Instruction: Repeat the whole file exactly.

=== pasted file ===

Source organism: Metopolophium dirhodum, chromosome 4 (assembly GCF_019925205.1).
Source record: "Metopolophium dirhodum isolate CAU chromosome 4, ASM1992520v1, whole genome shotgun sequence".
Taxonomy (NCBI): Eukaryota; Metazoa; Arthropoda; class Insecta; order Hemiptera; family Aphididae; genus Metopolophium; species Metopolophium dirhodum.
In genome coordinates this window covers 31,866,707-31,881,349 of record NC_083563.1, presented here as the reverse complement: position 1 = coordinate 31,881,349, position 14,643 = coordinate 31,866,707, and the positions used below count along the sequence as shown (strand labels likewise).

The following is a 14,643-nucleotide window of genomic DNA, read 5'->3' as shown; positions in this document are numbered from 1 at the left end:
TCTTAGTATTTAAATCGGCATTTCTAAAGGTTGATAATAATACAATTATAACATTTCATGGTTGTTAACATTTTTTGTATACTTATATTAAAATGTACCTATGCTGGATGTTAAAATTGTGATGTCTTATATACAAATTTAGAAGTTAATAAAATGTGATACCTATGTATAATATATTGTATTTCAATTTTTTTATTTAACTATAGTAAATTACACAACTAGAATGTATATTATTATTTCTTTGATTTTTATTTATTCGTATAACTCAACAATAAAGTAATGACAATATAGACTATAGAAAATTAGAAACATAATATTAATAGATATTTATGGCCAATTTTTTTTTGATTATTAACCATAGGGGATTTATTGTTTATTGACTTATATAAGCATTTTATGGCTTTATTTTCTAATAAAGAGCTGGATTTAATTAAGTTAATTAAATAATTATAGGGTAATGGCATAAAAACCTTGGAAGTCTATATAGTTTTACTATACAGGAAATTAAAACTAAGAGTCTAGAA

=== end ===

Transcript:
Source organism: Metopolophium dirhodum, chromosome 4 (assembly GCF_019925205.1).
Source record: "Metopolophium dirhodum isolate CAU chromosome 4, ASM1992520v1, whole genome shotgun sequence".
Taxonomy (NCBI): Eukaryota; Metazoa; Arthropoda; class Insecta; order Hemiptera; family Aphididae; genus Metopolophium; species Metopolophium dirhodum.
In genome coordinates this window covers 31,866,707-31,881,349 of record NC_083563.1, presented here as the reverse complement: position 1 = coordinate 31,881,349, position 14,643 = coordinate 31,866,707, and the positions used below count along the sequence as shown (strand labels likewise).

The following is a 14,643-nucleotide window of genomic DNA, read 5'->3' as shown; positions in this document are numbered from 1 at the left end:
TCTTAGTATTTAAATCGGCATTTCTAAAGGTTGATAATAATACAATTATAACATTTCATGGTTGTTAACATTTTTTGTATACTTATATTAAAATGTACCTATGCTGGATGTTAAAATTGTGATGTCTTATATACAAATTTAGAAGTTAATAAAATGTGATACCTATGTATAATATATTGTATTTCAATTTTTTTATTTAACTATAGTAAATTACACAACTAGAATGTATATTATTATTTCTTTGATTTTTATTTATTCGTATAACTCAACAATAAAGTAATGACAATATAGACTATAGAAAATTAGAAACATAATATTAATAGATATTTATGGCCAATTTTTTTTTGATTATTAACCATAGGGGATTTATTGTTTATTGACTTATATAAGCATTTTATGGCTTTATTTTCTAATAAAGAGCTGGATTTAATTAAGTTAATTAAATAATTATAGGGTAATGGCATAAAAACCTTGGAAGTCTATATAGTTTTACTATACAGGAAATTAAAACTAAGAGTCTAGAA